ASML dominates the global market for chip manufacturing equipment on the back of its nearly 90 per cent share in the supply of highly advanced extreme ultraviolet machines, which it already ceased exporting to China from 2019.

The US-led effort to further restrict chip-making equipment sales will also cloud the prospects of Japanese DUV systems suppliers to China, such as Nikon and Canon. Tokyo Electron, meanwhile, competes in other segments of the chip-making equipment market, such as advanced etching and coating tools.

“The crackdown on semiconductors has hit the technological weakness of China,” analysts at Beijing-based consultancy Anbound said in a report. “The noose around the neck of China’s semiconductor industry will be even tighter, following the agreement between those three countries.”

US-Japan-Netherlands chip export control pact sparks debate over impact on China

The result could mark a big setback for chip development on the mainland. “The manufacturing process nodes in China’s semiconductor industry could retreat from 14-nm to 45-nm,” said Mo Dakang, a consultant at Anbound. He added that there is now much uncertainty amid the constantly shifting interests of the countries involved in this industry.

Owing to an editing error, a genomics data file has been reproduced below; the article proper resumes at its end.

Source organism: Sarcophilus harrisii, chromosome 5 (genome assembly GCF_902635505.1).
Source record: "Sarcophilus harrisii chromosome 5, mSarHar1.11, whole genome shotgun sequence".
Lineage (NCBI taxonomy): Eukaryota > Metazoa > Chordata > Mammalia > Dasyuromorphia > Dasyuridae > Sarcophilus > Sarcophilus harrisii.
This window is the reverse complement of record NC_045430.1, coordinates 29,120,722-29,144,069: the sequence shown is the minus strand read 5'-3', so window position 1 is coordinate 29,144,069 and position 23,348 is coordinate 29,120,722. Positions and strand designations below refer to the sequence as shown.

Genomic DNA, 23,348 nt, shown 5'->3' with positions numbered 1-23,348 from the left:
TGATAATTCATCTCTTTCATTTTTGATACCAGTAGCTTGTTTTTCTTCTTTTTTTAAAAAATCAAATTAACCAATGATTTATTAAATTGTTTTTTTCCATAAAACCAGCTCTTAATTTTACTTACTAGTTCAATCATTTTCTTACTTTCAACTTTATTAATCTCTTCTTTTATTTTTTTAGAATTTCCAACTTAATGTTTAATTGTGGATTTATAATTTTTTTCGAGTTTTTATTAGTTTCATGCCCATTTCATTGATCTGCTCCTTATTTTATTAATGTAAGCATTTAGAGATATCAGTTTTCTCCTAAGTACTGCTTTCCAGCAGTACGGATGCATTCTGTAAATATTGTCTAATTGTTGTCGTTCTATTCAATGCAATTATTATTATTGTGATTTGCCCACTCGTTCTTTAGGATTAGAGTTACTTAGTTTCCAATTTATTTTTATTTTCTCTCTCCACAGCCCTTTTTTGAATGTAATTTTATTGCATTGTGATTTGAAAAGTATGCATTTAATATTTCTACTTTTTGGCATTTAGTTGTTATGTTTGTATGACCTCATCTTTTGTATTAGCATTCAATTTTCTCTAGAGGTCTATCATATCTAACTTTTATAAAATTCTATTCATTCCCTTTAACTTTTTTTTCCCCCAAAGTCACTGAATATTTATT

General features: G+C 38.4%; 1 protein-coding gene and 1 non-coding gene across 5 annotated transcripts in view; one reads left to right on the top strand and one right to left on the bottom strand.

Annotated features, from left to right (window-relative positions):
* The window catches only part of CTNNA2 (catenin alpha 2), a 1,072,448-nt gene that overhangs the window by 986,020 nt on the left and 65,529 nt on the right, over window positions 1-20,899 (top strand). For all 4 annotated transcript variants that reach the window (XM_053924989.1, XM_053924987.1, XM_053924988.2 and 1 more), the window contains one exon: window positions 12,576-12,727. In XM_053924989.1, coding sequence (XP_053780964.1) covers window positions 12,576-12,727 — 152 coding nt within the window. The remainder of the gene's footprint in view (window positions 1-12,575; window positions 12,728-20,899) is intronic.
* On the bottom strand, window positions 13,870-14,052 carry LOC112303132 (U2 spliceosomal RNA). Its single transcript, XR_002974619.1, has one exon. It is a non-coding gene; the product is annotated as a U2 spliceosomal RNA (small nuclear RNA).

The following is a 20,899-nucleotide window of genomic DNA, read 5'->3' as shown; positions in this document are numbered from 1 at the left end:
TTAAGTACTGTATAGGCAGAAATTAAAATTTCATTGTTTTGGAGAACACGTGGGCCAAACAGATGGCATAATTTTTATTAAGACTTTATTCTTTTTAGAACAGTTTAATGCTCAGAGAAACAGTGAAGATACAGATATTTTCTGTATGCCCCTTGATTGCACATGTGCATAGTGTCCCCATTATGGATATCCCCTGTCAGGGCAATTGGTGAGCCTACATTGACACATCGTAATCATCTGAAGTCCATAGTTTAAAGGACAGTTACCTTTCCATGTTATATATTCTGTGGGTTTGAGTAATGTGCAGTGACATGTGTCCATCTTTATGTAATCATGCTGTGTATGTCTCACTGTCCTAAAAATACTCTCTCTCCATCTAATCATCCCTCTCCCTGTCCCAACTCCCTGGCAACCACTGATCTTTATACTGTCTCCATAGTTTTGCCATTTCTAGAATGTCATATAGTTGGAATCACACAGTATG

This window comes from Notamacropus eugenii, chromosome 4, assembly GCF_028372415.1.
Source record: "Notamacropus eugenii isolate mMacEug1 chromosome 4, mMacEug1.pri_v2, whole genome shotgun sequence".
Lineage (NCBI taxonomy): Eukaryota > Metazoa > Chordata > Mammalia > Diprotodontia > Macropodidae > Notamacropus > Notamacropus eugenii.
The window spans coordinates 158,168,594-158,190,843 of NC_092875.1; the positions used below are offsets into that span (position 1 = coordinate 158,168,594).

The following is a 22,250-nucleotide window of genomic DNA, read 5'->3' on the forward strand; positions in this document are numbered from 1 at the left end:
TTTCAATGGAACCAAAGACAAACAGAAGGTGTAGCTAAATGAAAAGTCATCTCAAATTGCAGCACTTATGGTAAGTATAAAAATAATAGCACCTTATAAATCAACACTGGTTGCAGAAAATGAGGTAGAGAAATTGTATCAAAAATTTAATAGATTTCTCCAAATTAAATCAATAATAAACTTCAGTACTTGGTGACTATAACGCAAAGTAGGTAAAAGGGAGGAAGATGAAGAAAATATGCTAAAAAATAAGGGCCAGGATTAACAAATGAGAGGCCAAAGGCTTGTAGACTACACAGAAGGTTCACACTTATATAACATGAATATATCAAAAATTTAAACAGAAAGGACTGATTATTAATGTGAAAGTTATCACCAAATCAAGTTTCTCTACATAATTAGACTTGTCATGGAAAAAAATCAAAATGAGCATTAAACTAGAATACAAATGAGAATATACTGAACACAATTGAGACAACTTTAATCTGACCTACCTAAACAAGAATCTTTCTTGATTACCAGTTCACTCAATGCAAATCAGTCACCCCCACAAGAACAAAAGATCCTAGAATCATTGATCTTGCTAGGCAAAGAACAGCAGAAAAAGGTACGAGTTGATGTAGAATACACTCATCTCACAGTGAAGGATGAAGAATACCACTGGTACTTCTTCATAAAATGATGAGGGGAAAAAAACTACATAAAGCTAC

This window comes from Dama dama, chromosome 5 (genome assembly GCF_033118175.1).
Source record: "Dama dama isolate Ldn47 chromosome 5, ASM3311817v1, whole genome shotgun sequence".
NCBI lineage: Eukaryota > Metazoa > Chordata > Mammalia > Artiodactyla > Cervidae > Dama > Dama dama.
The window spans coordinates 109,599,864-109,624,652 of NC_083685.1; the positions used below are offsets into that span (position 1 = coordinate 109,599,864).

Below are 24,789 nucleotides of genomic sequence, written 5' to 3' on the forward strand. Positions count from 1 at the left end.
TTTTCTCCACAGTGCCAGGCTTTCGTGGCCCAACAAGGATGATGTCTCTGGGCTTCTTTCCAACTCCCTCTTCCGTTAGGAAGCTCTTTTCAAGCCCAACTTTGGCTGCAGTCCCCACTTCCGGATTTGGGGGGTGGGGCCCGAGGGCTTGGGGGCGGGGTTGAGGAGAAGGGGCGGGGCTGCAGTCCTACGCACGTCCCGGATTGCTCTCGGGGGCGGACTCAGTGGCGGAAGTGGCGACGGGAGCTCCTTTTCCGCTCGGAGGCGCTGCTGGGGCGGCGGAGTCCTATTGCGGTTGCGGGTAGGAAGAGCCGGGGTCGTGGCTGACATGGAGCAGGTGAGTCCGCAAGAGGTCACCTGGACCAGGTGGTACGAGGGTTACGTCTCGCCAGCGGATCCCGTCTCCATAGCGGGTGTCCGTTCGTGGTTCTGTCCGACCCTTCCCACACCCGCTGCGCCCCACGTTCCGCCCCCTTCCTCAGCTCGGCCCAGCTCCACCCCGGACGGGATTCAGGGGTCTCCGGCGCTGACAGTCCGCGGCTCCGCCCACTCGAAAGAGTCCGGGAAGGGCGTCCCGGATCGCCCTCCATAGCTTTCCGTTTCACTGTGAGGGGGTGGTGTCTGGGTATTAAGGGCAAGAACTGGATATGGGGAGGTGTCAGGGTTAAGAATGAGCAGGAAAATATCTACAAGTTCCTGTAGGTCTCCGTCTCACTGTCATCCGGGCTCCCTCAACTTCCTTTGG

ASML, however, said in a statement on January 28 that it would take some time for the governments involved to finalise legislation about the tightened export controls and to execute such legislation.

“While these rules are being finalised, ASML will continue to engage with the authorities to discuss the potential impact of any proposed regulation in order to ensure the impact on the global semiconductor supply chain is properly assessed,” the company said. “Meanwhile, ASML’s business activities globally will continue.”

But there are other relevant matters to consider, according to Arisa Liu, a senior semiconductor research fellow at the Taiwan Institute of Economic Research.

How US-Japan-Netherlands pact on chip tech exports may play out in China

“Sales of semiconductor equipment by Japan and the Netherlands to China are not insignificant,” Liu said. “How the US will compensate the affected companies will be key to whether this agreement could be implemented and would last.”

While Chinese semiconductor companies have tried to diversify their supply chain through increased engagement with mainland, Japanese and European suppliers, that strategy has fallen short as Washington aggressively moved to curb access to advanced chip technologies.